Yes, a regime that churns out byzantine regulatory edicts faster than a junkyard dog breeds fleas must now face the very real effects of its ideology on a host that was not healthy to begin with after four years of political transformation. Human nature, being what it is (a construct denied by the liberal intelligentsia), informs us that an organism above all seeks self-preservation -- and whether we are referencing survival in life or in business makes little difference. Having thrown corporations and small businesses an anvil instead of a life preserver, the progressive regime must now reap the consequences of employers' shedding employees to keep their heads above water so that they too do not become the thoughtless casualties of socialistic regression to anemic and rheumatic basket cases. Indeed, these latest job losses are only the initial tip of the iceberg, as the mechanism of economic vitality absorbs and metastasizes the poison of a failed political vision, and the rigor of iron laws inevitably holds sway.

And the second? It is far easier to destroy than to build. It has forever been the desire of Gnostic utopianism to ascend towards temporal perfection, and socialism is of this species in that it would above all else recast humanity into its own incarnation of denatured egalitarianism -- the highest ideal it can conceive of. That the architecture of human nature is fixed and not malleable, therefore becomes a conundrum for this religion's ideologues and engineers who would ply equality as a workman spreads mortar. Moreover, history teaches us that man exhibits a vast continuum of inequalities in every arena he puts his hand to, and that societies that encourage the flourishing and rewarding of these diverse talents, both prudentially through negative liberty and monetarily through acquisition, enrich themselves in the aggregate as a by-product -- they do indeed prosper as a consequence of freedom.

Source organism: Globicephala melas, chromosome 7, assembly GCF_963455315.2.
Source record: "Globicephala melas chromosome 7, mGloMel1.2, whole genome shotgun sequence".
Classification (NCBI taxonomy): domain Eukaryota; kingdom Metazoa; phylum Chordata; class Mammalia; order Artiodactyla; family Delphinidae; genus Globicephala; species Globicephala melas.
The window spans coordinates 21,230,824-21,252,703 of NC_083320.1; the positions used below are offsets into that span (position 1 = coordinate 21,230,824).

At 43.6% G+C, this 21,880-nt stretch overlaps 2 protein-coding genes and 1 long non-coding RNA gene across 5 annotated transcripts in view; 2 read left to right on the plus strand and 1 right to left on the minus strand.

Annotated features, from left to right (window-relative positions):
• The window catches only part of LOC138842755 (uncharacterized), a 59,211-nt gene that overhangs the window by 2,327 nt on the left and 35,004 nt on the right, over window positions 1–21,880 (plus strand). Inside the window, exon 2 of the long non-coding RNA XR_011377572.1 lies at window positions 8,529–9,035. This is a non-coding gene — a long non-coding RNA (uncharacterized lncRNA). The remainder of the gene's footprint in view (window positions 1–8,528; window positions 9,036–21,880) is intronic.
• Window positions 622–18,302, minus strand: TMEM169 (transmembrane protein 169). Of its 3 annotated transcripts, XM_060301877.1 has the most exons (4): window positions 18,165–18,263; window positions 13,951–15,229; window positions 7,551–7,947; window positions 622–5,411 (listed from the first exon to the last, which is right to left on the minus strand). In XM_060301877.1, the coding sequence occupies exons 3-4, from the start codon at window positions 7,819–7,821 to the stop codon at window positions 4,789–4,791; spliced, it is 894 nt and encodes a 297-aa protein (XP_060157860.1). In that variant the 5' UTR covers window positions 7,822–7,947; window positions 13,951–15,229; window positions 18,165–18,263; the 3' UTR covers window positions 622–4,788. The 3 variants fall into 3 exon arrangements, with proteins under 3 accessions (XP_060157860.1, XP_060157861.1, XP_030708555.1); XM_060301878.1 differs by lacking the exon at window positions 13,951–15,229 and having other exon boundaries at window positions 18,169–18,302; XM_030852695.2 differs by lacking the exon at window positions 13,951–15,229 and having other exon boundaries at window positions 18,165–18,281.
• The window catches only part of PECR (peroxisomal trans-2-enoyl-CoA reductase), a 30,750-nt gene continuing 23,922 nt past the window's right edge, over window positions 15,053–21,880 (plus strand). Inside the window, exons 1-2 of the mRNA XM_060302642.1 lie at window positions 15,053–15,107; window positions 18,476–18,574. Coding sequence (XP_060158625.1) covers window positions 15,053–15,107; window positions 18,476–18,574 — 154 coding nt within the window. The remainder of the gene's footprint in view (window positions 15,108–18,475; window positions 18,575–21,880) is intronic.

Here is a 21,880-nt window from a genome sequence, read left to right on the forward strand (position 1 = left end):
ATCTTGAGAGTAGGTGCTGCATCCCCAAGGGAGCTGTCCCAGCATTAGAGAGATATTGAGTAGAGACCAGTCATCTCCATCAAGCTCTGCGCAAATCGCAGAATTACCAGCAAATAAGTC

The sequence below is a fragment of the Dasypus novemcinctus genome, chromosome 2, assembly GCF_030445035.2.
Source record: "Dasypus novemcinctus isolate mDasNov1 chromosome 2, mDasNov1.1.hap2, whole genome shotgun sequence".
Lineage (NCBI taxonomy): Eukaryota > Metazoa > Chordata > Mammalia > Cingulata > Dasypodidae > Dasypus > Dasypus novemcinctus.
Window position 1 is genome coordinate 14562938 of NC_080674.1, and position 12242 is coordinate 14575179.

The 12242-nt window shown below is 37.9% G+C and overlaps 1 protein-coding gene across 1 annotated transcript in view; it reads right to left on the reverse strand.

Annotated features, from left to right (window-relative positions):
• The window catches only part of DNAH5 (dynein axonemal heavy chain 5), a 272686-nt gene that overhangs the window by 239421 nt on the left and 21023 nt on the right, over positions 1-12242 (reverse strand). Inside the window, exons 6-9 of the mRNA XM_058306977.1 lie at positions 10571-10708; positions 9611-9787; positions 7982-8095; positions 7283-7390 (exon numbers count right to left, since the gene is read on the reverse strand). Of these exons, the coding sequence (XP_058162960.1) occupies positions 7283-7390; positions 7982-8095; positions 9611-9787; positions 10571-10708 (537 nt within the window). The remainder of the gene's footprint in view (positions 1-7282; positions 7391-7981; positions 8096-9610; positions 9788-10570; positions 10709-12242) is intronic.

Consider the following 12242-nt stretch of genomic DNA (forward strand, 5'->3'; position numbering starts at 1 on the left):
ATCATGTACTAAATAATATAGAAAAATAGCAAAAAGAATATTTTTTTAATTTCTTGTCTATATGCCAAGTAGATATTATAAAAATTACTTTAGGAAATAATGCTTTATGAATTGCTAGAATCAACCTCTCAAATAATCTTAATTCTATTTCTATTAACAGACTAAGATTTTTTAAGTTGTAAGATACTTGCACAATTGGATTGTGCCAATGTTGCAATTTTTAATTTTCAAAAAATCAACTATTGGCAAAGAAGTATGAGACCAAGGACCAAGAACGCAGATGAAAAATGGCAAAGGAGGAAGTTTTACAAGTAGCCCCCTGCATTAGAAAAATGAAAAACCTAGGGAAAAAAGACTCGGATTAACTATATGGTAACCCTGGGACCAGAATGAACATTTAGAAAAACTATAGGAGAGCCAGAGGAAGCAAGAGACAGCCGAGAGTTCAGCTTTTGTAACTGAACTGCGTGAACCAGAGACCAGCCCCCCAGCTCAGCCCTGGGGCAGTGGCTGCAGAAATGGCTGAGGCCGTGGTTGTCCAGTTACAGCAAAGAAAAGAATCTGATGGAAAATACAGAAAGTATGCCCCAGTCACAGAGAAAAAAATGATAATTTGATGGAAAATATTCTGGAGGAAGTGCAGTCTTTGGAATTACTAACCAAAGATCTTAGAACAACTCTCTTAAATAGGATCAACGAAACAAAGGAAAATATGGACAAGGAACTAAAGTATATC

The genius of this inequality is intrinsically anathema to socialism, and try as it may, it can never through its modalities create the wealth necessary for the good life -- it can only deconstruct, redistribute, and eventually wither what it could not fabricate of its own. Thus, what initially finds its beginning in altruism soon descends into coercion and rapaciousness before manifesting impoverishment, despair, and the final loss of liberty. Once it has raided the coffers of its wealthy, it moves against the middle and working classes to support its oligarchy of toadies and technocratic managers -- and as its sustenance dries up, the inevitable tyranny and anarchy becomes the sole endgame left as covetousness becomes the regime's last animating anti-virtue.

But this is by now a rudimentary catechism to everyone not blinded to liberalism's dogmatic articles of faith. In absorbing these two vital lessons, America will endure a weeping and gnashing of teeth that not even the state-run media will be able to meliorate, with its diversionary spectacles and well-crafted genuflection directed towards the preordained seats of power. Some lessons have the therapeutic capacity to either break us irrevocably or to raise us up from the dark caverns of our own self-absorbed hallucinations towards the chill light of redemption and knowledge. It is up to us to choose which avenue we take.